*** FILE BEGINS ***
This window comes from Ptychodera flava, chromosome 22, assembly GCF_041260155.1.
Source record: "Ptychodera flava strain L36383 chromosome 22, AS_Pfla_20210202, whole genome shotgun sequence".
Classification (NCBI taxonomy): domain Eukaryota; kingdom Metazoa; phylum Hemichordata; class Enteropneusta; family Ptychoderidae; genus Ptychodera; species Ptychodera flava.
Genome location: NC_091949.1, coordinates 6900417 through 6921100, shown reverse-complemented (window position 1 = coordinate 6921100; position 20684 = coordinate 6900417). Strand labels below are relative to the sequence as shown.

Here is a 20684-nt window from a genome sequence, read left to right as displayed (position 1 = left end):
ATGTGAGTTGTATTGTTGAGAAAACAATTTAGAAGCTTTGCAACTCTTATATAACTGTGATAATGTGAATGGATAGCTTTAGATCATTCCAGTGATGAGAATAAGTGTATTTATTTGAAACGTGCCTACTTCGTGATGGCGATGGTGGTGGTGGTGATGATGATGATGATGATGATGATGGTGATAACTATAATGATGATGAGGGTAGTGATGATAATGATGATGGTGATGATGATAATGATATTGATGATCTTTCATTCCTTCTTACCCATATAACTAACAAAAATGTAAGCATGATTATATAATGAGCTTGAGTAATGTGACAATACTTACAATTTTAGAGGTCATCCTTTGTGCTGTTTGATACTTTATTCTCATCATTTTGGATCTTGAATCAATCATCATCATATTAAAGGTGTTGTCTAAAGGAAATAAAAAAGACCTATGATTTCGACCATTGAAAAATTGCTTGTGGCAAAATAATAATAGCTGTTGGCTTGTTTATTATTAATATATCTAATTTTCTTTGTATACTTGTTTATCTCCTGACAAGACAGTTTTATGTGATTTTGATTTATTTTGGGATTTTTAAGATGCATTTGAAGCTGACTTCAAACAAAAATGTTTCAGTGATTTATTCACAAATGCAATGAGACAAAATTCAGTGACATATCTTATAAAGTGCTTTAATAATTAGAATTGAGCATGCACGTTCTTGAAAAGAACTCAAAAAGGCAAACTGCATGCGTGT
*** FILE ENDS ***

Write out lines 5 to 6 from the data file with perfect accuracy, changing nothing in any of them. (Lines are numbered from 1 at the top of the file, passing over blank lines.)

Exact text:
Here is a 20684-nt window from a genome sequence, read left to right as displayed (position 1 = left end):
ATGTGAGTTGTATTGTTGAGAAAACAATTTAGAAGCTTTGCAACTCTTATATAACTGTGATAATGTGAATGGATAGCTTTAGATCATTCCAGTGATGAGAATAAGTGTATTTATTTGAAACGTGCCTACTTCGTGATGGCGATGGTGGTGGTGGTGATGATGATGATGATGATGATGATGGTGATAACTATAATGATGATGAGGGTAGTGATGATAATGATGATGGTGATGATGATAATGATATTGATGATCTTTCATTCCTTCTTACCCATATAACTAACAAAAATGTAAGCATGATTATATAATGAGCTTGAGTAATGTGACAATACTTACAATTTTAGAGGTCATCCTTTGTGCTGTTTGATACTTTATTCTCATCATTTTGGATCTTGAATCAATCATCATCATATTAAAGGTGTTGTCTAAAGGAAATAAAAAAGACCTATGATTTCGACCATTGAAAAATTGCTTGTGGCAAAATAATAATAGCTGTTGGCTTGTTTATTATTAATATATCTAATTTTCTTTGTATACTTGTTTATCTCCTGACAAGACAGTTTTATGTGATTTTGATTTATTTTGGGATTTTTAAGATGCATTTGAAGCTGACTTCAAACAAAAATGTTTCAGTGATTTATTCACAAATGCAATGAGACAAAATTCAGTGACATATCTTATAAAGTGCTTTAATAATTAGAATTGAGCATGCACGTTCTTGAAAAGAACTCAAAAAGGCAAACTGCATGCGTGT